Amster Rothstein and Ebenstein, LLP - Intellectual Property Law

Patent Law Alert:
In Oil States Energy Services, LLC v. Greene’s Energy Group, LLC, U.S. Supreme Court Held That Inter Partes Review by the Patent Trial and Appeal Board Does Not Violate Article III or the Seventh Amendment

April 24, 2018
Author(s): Charles R. Macedo

On April 24, 2018, the United States Supreme Court issued its much-anticipated decision in Oil States Energy Servs., LLC v. Greene’s Energy Group, LLC, affirming the United States Court of Appeals for the Federal Circuit’s judgment that inter partes review does not violate Article III or the Seventh Amendment. This 7-2 majority opinion of the Court was delivered by Justice Thomas, joined by Justices Kennedy, Ginsburg, Breyer, Alito, Sotomayor and Kagan. Justice Gorsuch filed a dissenting opinion, in which Chief Justice Roberts joined.

In the inter partes review proceeding below, the Patent Trial and Appeal Board (“PTAB”) issued a final written decision holding the challenged claims of the patent owned by Oil States Energy Services, LLC (“Oil States”) unpatentable. In appealing from the PTAB’s decision, Oil States had challenged the constitutionality of inter partes review, arguing that “actions to revoke a patent must be tried in an Article III court before a jury.” Slip op. at 5. The Federal Circuit affirmed the PTAB’s decision, as it had already rejected such constitutional arguments in a different case, MCM Portfolio LLC v. Hewlett-Packard Co., 812 F.3d 1284 (Fed. Cir. 2015). The Supreme Court granted certiorari to determine whether inter partes review violates Article III or the Seventh Amendment and concluded that it violates neither. 

First, the majority of the Supreme Court determined that “[i]nter partes review falls squarely within the public rights doctrine.” Slip op. at 6.

This Court has recognized, and the parties do not dispute, that the decision to grant a patent is a matter involving public rights--specifically, the grant of a public franchise. Inter partes review is simply a reconsideration of that grant, and Congress has permissibly reserved the PTO’s authority to conduct that reconsideration. Thus, the PTO can do so without violating Article III.

. at 6-7 (emphasis in original). 

Next, the majority opinion determined that the prior Court decisions cited by Oil States as recognizing patent rights as the “private property of the patentee” do not contradict its conclusion that inter partes review does not violate Article III. The Court noted that those precedents were decided under the Patent Act of 1870, which did not provide for any post-issuance administrative review, and held that “[t]hose precedents . . . are best read as a description of the statutory scheme that existed at that time.” Id. at 11.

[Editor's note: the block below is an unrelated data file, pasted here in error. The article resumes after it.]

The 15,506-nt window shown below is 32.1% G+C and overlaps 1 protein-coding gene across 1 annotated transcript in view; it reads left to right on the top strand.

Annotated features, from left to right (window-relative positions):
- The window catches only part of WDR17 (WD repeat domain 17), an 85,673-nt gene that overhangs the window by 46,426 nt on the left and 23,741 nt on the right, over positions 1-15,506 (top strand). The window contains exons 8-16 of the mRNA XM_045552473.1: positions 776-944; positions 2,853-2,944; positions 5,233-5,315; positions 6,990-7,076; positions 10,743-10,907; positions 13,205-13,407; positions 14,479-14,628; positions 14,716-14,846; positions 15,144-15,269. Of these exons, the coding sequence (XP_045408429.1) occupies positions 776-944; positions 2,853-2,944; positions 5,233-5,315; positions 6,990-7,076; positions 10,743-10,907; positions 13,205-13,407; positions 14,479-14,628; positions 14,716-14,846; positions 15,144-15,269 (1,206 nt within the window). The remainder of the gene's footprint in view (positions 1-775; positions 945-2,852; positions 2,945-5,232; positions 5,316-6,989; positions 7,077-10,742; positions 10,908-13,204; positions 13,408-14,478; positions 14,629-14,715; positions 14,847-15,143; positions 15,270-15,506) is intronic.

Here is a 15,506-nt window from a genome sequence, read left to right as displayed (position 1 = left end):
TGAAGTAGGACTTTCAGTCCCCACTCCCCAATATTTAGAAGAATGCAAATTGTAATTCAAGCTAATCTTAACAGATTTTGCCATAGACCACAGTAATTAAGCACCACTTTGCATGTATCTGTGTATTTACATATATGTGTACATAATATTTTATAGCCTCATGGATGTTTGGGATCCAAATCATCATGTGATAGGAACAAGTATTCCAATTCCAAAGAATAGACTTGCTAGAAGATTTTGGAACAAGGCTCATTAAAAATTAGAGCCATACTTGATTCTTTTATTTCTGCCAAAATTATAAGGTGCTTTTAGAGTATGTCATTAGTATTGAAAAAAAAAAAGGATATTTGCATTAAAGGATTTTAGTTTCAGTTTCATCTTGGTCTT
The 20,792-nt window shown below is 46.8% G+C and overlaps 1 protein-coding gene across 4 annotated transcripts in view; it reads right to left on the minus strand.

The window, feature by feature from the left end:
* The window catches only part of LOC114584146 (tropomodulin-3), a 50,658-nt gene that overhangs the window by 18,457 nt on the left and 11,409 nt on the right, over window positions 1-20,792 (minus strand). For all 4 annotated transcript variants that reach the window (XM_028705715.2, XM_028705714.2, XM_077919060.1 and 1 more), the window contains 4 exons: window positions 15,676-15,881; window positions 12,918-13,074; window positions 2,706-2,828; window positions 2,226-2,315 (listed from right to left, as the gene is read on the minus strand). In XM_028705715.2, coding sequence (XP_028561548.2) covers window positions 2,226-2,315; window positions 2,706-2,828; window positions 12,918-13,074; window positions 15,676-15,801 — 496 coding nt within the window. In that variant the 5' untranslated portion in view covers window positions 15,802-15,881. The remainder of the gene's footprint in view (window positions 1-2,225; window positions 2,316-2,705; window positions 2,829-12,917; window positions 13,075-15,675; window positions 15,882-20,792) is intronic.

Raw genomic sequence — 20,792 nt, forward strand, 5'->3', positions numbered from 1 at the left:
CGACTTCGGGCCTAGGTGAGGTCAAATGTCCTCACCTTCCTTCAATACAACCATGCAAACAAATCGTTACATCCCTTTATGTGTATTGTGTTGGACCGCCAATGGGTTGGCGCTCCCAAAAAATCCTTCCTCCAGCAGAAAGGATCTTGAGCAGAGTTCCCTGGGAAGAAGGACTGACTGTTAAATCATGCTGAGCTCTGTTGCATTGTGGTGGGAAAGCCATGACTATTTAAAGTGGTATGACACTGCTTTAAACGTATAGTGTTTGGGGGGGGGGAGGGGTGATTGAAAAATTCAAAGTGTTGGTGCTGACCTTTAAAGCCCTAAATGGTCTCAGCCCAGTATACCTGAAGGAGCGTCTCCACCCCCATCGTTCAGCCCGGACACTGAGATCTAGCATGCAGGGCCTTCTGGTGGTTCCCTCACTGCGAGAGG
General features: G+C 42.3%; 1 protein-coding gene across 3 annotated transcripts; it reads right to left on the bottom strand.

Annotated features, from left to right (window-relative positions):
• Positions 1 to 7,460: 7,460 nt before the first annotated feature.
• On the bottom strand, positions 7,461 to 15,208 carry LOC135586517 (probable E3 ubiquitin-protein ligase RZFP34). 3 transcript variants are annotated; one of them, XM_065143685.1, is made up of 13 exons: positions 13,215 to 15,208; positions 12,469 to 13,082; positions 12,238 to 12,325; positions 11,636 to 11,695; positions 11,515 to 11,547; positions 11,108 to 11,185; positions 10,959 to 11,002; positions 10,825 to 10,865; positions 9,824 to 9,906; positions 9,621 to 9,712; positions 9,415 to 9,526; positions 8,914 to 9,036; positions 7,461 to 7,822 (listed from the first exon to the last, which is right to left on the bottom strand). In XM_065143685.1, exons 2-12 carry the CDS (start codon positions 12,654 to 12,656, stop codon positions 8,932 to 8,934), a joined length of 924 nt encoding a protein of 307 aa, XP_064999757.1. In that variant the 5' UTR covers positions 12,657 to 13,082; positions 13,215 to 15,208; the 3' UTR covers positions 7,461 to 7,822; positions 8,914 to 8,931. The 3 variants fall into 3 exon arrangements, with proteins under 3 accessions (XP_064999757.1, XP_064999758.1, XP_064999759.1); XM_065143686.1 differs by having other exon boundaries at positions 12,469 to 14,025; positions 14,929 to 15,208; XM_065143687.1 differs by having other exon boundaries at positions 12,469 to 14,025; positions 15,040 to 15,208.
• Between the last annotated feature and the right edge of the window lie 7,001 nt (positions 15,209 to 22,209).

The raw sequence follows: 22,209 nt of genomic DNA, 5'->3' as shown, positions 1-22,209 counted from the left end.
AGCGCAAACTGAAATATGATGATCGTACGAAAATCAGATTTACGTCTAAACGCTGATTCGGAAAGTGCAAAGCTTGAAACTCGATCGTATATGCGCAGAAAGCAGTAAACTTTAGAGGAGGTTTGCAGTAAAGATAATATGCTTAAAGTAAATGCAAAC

The majority opinion also held that, contrary to the contention by Oil States and the dissent, “history does not establish that patent validity is a matter that, ‘from its nature,’ must be decided by a court.” Id. at 12 (citation omitted). 

Historical practice is not decisive here because matters governed by the public rights doctrine ‘from their nature’ can be resolved in multiple ways: Congress can ‘reserve to itself the power to decide,’ ‘delegate that power to executive officers,’ or ‘commit it to judicial tribunals.’ That Congress chose the courts in the past does not foreclose its choice of the PTO today.

Id. at 14-15 (citation omitted). 

The Court also rejected Oil States’s argument that inter partes review violates Article III based on the similarities between the various procedures used in inter partes review and typical court procedures. 

But this Court has never adopted a “looks like” test to determine if an adjudication has improperly occurred outside of an Article III court. The fact that an agency uses court-like procedures does not necessarily mean it is exercising the judicial power.

. at 15 (citation omitted). 

Finally, the majority opinion held that inter partes review does not violate the Seventh Amendment, since “when Congress properly assigns a matter to adjudication in a non-Article III tribunal, the Seventh Amendment poses no independent bar to the adjudication of that action by a nonjury factfinder.” Id. at 17 (citations and internal quotation marks omitted). 

Emphasizing the narrowness of its holding, the majority opinion noted that it only addressed the constitutionality of inter partes review and that it did not consider “whether inter partes review would be constitutional without any sort of intervention by a court at any stage of the proceedings.” Id. at 16 (citation and internal quotation marks omitted). The Court also noted that “Oil States does not challenge the retroactive application of inter partes review, even though that procedure was not in place when its patent issued.” Id. at 17. The Court also cautioned against misconstruing its decision “as suggesting that patents are not property for purposes of the Due Process Clause or the Takings Clause.” Id. (citations omitted). 

We expect that the foregoing and other open issues will likely come up in the future and will continue to monitor the PTAB, Federal Circuit and Supreme Court for the latest developments in the constitutional issues involving inter partes review.

*Charles R. Macedo is a partner and Jung S. Hahm is senior counsel at Amster, Rothstein and Ebenstein LLP. Their practice specializes in intellectual property issues, including litigating patent, trademark and other intellectual property disputes. They may be reached at [email protected] and [email protected].   

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